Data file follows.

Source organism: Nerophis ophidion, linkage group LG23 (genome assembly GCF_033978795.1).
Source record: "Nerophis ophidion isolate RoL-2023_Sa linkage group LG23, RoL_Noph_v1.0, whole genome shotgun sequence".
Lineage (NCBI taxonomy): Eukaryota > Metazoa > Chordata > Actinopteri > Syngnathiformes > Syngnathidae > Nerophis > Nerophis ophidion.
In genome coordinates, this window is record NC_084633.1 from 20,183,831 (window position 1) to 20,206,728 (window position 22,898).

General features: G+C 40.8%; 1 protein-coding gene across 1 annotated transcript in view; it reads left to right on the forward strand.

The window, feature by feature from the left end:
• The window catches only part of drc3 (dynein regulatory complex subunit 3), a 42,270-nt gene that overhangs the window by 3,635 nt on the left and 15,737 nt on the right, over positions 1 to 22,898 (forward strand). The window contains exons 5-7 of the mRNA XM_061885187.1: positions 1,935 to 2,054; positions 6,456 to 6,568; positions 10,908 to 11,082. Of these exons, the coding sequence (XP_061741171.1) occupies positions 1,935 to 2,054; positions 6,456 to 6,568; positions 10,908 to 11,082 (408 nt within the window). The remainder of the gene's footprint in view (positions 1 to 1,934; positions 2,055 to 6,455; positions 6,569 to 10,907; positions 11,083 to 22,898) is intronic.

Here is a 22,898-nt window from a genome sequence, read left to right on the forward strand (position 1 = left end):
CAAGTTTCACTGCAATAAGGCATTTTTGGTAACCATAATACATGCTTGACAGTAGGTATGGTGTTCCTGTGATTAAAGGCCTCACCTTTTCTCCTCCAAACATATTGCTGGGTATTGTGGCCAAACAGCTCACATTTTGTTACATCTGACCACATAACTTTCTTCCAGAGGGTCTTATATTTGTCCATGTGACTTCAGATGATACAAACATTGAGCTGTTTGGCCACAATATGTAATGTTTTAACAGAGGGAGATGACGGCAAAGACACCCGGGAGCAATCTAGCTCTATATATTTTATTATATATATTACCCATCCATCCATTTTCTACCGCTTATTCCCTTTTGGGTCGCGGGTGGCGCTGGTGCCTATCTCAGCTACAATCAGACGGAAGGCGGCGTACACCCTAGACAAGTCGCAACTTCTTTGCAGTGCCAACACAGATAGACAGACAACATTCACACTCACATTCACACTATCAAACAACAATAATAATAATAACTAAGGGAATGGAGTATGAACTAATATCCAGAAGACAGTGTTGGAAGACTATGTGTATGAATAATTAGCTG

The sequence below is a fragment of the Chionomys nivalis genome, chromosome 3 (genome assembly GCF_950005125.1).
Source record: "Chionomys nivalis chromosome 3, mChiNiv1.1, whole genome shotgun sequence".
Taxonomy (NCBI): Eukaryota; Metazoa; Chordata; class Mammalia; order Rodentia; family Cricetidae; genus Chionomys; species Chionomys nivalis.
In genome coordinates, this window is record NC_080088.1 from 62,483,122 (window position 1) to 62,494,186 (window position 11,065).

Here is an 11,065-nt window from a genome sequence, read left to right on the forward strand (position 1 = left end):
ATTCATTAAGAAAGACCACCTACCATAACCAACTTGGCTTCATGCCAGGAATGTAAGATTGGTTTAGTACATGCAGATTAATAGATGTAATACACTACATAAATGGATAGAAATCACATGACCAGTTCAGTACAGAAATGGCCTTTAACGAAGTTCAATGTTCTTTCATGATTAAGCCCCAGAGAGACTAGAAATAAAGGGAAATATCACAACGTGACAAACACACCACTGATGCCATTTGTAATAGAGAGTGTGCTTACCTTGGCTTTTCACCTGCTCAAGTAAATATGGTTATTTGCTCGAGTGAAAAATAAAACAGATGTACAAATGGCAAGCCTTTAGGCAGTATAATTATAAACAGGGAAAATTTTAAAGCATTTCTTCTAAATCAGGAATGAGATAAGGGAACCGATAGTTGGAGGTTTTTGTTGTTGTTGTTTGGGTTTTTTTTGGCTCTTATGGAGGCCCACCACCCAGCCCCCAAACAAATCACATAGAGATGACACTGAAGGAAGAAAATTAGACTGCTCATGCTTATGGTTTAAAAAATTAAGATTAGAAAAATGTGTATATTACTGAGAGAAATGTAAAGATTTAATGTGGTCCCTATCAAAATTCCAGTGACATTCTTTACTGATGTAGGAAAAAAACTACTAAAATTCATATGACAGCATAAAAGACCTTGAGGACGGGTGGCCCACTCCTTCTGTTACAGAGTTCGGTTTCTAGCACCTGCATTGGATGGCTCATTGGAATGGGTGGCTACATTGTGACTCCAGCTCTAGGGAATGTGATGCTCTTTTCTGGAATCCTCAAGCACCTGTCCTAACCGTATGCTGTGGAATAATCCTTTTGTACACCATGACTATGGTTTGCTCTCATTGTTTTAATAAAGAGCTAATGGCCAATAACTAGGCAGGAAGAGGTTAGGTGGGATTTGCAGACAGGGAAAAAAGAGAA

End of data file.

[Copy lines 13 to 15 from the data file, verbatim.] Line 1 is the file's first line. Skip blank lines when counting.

In genome coordinates, this window is record NC_080088.1 from 62,483,122 (window position 1) to 62,494,186 (window position 11,065).

Here is an 11,065-nt window from a genome sequence, read left to right on the forward strand (position 1 = left end):
ATTCATTAAGAAAGACCACCTACCATAACCAACTTGGCTTCATGCCAGGAATGTAAGATTGGTTTAGTACATGCAGATTAATAGATGTAATACACTACATAAATGGATAGAAATCACATGACCAGTTCAGTACAGAAATGGCCTTTAACGAAGTTCAATGTTCTTTCATGATTAAGCCCCAGAGAGACTAGAAATAAAGGGAAATATCACAACGTGACAAACACACCACTGATGCCATTTGTAATAGAGAGTGTGCTTACCTTGGCTTTTCACCTGCTCAAGTAAATATGGTTATTTGCTCGAGTGAAAAATAAAACAGATGTACAAATGGCAAGCCTTTAGGCAGTATAATTATAAACAGGGAAAATTTTAAAGCATTTCTTCTAAATCAGGAATGAGATAAGGGAACCGATAGTTGGAGGTTTTTGTTGTTGTTGTTTGGGTTTTTTTTGGCTCTTATGGAGGCCCACCACCCAGCCCCCAAACAAATCACATAGAGATGACACTGAAGGAAGAAAATTAGACTGCTCATGCTTATGGTTTAAAAAATTAAGATTAGAAAAATGTGTATATTACTGAGAGAAATGTAAAGATTTAATGTGGTCCCTATCAAAATTCCAGTGACATTCTTTACTGATGTAGGAAAAAAACTACTAAAATTCATATGACAGCATAAAAGACCTTGAGGACGGGTGGCCCACTCCTTCTGTTACAGAGTTCGGTTTCTAGCACCTGCATTGGATGGCTCATTGGAATGGGTGGCTACATTGTGACTCCAGCTCTAGGGAATGTGATGCTCTTTTCTGGAATCCTCAAGCACCTGTCCTAACCGTATGCTGTGGAATAATCCTTTTGTACACCATGACTATGGTTTGCTCTCATTGTTTTAATAAAGAGCTAATGGCCAATAACTAGGCAGGAAGAGGTTAGGTGGGATTTGCAGACAGGGAAAAAAGAGAA